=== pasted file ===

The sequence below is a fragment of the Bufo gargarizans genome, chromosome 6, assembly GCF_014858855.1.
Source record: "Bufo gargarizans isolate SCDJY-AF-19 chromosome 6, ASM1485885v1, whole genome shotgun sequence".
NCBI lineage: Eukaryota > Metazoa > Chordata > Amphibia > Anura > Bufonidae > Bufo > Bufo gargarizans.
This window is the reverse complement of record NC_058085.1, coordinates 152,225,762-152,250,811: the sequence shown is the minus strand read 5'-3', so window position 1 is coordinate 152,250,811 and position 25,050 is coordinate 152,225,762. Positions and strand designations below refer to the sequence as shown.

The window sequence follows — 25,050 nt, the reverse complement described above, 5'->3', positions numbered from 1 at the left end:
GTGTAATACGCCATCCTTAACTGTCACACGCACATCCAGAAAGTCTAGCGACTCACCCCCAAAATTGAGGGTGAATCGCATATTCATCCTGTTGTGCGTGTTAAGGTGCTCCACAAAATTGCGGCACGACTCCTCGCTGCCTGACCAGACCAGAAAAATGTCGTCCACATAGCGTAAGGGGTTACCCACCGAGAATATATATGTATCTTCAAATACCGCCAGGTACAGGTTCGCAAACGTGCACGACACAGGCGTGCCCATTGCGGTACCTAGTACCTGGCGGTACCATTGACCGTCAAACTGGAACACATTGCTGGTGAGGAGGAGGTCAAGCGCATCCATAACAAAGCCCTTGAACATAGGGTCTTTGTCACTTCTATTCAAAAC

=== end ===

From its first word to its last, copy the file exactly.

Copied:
The sequence below is a fragment of the Bufo gargarizans genome, chromosome 6, assembly GCF_014858855.1.
Source record: "Bufo gargarizans isolate SCDJY-AF-19 chromosome 6, ASM1485885v1, whole genome shotgun sequence".
NCBI lineage: Eukaryota > Metazoa > Chordata > Amphibia > Anura > Bufonidae > Bufo > Bufo gargarizans.
This window is the reverse complement of record NC_058085.1, coordinates 152,225,762-152,250,811: the sequence shown is the minus strand read 5'-3', so window position 1 is coordinate 152,250,811 and position 25,050 is coordinate 152,225,762. Positions and strand designations below refer to the sequence as shown.

The window sequence follows — 25,050 nt, the reverse complement described above, 5'->3', positions numbered from 1 at the left end:
GTGTAATACGCCATCCTTAACTGTCACACGCACATCCAGAAAGTCTAGCGACTCACCCCCAAAATTGAGGGTGAATCGCATATTCATCCTGTTGTGCGTGTTAAGGTGCTCCACAAAATTGCGGCACGACTCCTCGCTGCCTGACCAGACCAGAAAAATGTCGTCCACATAGCGTAAGGGGTTACCCACCGAGAATATATATGTATCTTCAAATACCGCCAGGTACAGGTTCGCAAACGTGCACGACACAGGCGTGCCCATTGCGGTACCTAGTACCTGGCGGTACCATTGACCGTCAAACTGGAACACATTGCTGGTGAGGAGGAGGTCAAGCGCATCCATAACAAAGCCCTTGAACATAGGGTCTTTGTCACTTCTATTCAAAAC